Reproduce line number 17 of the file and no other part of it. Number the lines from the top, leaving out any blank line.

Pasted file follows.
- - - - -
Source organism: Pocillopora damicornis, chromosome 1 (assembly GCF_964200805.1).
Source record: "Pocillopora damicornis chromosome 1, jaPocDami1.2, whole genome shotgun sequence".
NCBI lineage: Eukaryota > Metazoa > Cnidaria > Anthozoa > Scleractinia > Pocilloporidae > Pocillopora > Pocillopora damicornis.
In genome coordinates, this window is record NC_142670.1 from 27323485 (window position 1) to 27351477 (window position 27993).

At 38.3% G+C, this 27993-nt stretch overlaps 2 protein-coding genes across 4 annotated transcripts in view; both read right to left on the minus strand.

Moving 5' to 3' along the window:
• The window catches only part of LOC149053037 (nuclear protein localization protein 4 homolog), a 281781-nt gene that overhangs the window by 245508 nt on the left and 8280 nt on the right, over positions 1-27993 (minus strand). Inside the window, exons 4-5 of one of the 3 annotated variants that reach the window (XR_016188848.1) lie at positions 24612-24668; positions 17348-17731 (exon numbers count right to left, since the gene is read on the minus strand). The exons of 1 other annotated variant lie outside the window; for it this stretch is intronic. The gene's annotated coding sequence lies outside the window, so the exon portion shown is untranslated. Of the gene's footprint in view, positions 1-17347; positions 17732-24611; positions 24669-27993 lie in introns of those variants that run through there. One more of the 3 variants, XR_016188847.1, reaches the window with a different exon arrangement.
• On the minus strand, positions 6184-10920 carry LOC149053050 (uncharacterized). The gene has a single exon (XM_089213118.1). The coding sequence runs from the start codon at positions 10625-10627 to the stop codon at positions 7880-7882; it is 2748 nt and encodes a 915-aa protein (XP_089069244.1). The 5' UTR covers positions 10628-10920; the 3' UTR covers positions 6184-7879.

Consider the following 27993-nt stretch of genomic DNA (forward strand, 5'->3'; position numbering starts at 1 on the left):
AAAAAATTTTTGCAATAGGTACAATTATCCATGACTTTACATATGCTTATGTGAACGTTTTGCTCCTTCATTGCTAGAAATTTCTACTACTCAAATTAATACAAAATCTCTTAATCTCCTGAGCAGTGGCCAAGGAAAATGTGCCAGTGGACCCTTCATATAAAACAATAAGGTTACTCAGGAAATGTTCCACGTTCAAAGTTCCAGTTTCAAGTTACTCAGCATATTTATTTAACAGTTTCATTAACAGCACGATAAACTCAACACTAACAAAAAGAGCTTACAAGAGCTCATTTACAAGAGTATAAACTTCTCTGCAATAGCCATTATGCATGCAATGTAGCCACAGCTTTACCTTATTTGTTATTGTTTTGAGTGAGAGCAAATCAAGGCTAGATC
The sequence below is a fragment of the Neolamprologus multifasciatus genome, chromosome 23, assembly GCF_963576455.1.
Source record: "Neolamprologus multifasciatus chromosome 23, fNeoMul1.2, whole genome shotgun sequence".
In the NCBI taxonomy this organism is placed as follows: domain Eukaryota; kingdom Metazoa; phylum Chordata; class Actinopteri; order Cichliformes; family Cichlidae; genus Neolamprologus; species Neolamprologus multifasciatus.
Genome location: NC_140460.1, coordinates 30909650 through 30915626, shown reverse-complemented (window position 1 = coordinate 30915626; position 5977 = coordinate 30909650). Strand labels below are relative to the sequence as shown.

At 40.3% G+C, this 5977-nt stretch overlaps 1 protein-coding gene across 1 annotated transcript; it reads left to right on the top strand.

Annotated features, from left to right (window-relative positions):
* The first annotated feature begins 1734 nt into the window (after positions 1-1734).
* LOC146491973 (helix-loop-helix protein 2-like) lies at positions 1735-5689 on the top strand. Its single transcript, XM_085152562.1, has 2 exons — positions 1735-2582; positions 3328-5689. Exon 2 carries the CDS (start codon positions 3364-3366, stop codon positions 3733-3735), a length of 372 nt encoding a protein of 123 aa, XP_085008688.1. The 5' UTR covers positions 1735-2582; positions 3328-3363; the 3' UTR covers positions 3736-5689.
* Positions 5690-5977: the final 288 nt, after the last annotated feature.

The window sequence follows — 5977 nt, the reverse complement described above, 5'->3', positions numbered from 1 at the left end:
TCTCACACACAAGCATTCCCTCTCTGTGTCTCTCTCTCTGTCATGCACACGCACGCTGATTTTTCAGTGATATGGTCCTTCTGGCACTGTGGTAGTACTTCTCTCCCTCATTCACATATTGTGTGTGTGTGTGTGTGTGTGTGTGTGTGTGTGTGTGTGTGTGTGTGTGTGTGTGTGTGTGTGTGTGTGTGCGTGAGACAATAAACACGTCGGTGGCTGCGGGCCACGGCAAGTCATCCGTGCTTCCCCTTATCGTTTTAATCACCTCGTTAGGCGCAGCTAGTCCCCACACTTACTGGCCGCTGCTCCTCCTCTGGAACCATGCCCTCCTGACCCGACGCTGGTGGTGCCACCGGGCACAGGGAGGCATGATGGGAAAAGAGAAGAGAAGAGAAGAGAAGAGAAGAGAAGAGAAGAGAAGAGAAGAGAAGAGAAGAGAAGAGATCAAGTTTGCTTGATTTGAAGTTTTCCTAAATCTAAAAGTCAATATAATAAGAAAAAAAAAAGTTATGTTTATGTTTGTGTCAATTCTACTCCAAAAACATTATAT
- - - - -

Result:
* The first annotated feature begins 1734 nt into the window (after positions 1-1734).